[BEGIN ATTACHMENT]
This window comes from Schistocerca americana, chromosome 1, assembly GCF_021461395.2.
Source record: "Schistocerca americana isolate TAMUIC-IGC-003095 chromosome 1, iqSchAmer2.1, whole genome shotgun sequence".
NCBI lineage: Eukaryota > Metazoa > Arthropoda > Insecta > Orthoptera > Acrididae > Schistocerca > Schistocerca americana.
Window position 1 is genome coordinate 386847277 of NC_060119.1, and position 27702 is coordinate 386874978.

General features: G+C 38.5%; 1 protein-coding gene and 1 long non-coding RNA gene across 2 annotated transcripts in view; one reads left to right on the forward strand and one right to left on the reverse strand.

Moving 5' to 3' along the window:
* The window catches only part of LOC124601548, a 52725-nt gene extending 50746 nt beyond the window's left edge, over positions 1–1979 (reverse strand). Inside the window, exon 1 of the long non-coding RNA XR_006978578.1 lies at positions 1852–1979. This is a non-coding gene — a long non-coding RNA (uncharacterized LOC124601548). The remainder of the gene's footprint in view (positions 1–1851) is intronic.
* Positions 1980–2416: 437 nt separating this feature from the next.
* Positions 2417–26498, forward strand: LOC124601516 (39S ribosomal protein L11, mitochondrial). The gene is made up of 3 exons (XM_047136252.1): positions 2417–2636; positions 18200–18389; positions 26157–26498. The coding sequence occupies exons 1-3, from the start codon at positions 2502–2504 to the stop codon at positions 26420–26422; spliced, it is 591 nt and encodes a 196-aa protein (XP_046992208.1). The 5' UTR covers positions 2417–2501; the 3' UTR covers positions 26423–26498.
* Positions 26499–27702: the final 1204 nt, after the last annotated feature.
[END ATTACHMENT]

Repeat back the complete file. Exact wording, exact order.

This window comes from Schistocerca americana, chromosome 1, assembly GCF_021461395.2.
Source record: "Schistocerca americana isolate TAMUIC-IGC-003095 chromosome 1, iqSchAmer2.1, whole genome shotgun sequence".
NCBI lineage: Eukaryota > Metazoa > Arthropoda > Insecta > Orthoptera > Acrididae > Schistocerca > Schistocerca americana.
Window position 1 is genome coordinate 386847277 of NC_060119.1, and position 27702 is coordinate 386874978.

General features: G+C 38.5%; 1 protein-coding gene and 1 long non-coding RNA gene across 2 annotated transcripts in view; one reads left to right on the forward strand and one right to left on the reverse strand.

Moving 5' to 3' along the window:
* The window catches only part of LOC124601548, a 52725-nt gene extending 50746 nt beyond the window's left edge, over positions 1–1979 (reverse strand). Inside the window, exon 1 of the long non-coding RNA XR_006978578.1 lies at positions 1852–1979. This is a non-coding gene — a long non-coding RNA (uncharacterized LOC124601548). The remainder of the gene's footprint in view (positions 1–1851) is intronic.
* Positions 1980–2416: 437 nt separating this feature from the next.
* Positions 2417–26498, forward strand: LOC124601516 (39S ribosomal protein L11, mitochondrial). The gene is made up of 3 exons (XM_047136252.1): positions 2417–2636; positions 18200–18389; positions 26157–26498. The coding sequence occupies exons 1-3, from the start codon at positions 2502–2504 to the stop codon at positions 26420–26422; spliced, it is 591 nt and encodes a 196-aa protein (XP_046992208.1). The 5' UTR covers positions 2417–2501; the 3' UTR covers positions 26423–26498.
* Positions 26499–27702: the final 1204 nt, after the last annotated feature.